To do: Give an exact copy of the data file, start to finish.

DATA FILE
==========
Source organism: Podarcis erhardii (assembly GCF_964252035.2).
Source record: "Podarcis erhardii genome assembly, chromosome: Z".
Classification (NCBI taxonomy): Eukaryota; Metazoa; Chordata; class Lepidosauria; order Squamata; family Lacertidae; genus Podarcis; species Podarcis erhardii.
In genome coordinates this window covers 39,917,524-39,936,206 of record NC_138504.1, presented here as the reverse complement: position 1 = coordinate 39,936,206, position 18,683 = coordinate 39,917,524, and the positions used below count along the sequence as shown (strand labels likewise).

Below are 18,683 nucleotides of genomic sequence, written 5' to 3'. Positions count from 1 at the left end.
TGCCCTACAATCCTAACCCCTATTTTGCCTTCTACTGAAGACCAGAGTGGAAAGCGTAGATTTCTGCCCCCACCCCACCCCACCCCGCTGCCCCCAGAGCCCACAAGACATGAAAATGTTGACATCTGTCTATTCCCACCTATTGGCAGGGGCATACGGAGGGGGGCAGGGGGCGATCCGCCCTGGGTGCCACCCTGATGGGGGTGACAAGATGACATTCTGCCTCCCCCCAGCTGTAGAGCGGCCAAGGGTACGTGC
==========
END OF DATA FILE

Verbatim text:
Source organism: Podarcis erhardii (assembly GCF_964252035.2).
Source record: "Podarcis erhardii genome assembly, chromosome: Z".
Classification (NCBI taxonomy): Eukaryota; Metazoa; Chordata; class Lepidosauria; order Squamata; family Lacertidae; genus Podarcis; species Podarcis erhardii.
In genome coordinates this window covers 39,917,524-39,936,206 of record NC_138504.1, presented here as the reverse complement: position 1 = coordinate 39,936,206, position 18,683 = coordinate 39,917,524, and the positions used below count along the sequence as shown (strand labels likewise).

Below are 18,683 nucleotides of genomic sequence, written 5' to 3'. Positions count from 1 at the left end.
TGCCCTACAATCCTAACCCCTATTTTGCCTTCTACTGAAGACCAGAGTGGAAAGCGTAGATTTCTGCCCCCACCCCACCCCACCCCGCTGCCCCCAGAGCCCACAAGACATGAAAATGTTGACATCTGTCTATTCCCACCTATTGGCAGGGGCATACGGAGGGGGGCAGGGGGCGATCCGCCCTGGGTGCCACCCTGATGGGGGTGACAAGATGACATTCTGCCTCCCCCCAGCTGTAGAGCGGCCAAGGGTACGTGC